February '23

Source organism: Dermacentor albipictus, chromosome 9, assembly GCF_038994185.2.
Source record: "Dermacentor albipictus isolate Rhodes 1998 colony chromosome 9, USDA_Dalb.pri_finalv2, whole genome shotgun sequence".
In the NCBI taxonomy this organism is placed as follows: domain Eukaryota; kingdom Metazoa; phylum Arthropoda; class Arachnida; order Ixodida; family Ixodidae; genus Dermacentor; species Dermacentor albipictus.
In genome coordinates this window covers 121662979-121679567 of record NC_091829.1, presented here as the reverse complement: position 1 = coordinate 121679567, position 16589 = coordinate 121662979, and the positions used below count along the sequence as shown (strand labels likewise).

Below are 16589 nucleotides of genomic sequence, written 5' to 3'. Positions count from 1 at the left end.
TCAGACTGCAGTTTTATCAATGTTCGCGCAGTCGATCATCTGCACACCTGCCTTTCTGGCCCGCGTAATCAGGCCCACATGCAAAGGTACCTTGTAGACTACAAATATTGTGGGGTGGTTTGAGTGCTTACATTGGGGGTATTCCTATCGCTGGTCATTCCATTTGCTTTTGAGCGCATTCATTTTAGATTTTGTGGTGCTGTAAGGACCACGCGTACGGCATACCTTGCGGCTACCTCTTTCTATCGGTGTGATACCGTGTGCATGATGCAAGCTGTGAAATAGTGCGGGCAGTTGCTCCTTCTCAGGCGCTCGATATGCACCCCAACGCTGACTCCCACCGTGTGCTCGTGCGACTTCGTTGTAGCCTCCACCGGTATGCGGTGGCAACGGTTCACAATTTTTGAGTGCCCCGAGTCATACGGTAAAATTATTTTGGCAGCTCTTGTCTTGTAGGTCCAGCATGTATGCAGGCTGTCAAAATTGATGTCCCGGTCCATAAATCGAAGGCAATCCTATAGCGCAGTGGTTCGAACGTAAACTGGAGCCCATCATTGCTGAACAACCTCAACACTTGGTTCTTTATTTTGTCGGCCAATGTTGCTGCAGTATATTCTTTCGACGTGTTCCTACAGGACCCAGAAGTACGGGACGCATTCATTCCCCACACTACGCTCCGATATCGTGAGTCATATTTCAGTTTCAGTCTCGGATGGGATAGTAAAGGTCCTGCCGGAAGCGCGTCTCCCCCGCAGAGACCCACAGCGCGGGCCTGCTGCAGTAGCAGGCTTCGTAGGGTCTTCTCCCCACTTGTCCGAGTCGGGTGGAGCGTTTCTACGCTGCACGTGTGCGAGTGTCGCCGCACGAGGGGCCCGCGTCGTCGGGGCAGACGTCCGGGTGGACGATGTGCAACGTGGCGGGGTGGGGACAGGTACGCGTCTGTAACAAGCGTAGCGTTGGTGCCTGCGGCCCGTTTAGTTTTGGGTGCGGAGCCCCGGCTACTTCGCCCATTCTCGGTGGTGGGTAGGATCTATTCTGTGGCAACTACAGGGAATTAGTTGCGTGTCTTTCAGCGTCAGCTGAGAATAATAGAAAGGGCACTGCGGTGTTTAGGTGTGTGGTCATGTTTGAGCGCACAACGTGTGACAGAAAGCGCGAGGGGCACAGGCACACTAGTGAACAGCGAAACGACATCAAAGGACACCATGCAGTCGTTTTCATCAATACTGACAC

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7 2 G R A P H I C S P R O • F E B R U A R Y 2 0 2 3 G R A P H I C S - P R O. C O M (Image courtesy Scrappy Dappy Doo) local bands will love. If adding some spar- kle is on your shop's agenda, rhinestone transfers may be your answer. You can cre- ate custom transfers or buy stock transfers for a variety of common activities, holi- days, or needs. Pretty much any decora- tion you can create yourself from scratch can also be offered in transfer form. Once you've decided what sort of trans- fers you need, the next thing to consider is what type of heat press you want to buy. Heat presses range from small tabletop models that are mostly for light-duty or crafting work to huge dual-shuttle presses that can speed up production time. Here are a few things to think about when deciding which heat press will work best for you: Consider the biggest thing you're going to want to press — It sounds a bit like this tip encourages you to buy a big- ger press than you'll generally need, but in this case, bigger is the best option. Even if you only press large items irregularly, it's better to have a press that can meet that occasional need than to scramble because your press is too small. Granted, you can't know everything that you'll ever be asked to press, but as a general rule, it's a good idea to get the biggest press you can afford. Even and accurate heat — You want a press with a platen that heats evenly. Having cold spots or overly warm spots on a press can cause an uneven seal or burning or melting that can ruin a trans- fer and a garment. e same applies to accurate heat. You want the press to heat to the temperature you set and to be able to maintain that heat steadily. As with an uneven heat, inaccurate heat or heat that (Image courtesy Sparkle Gear) A P P A R E L D E C O R A T I N G

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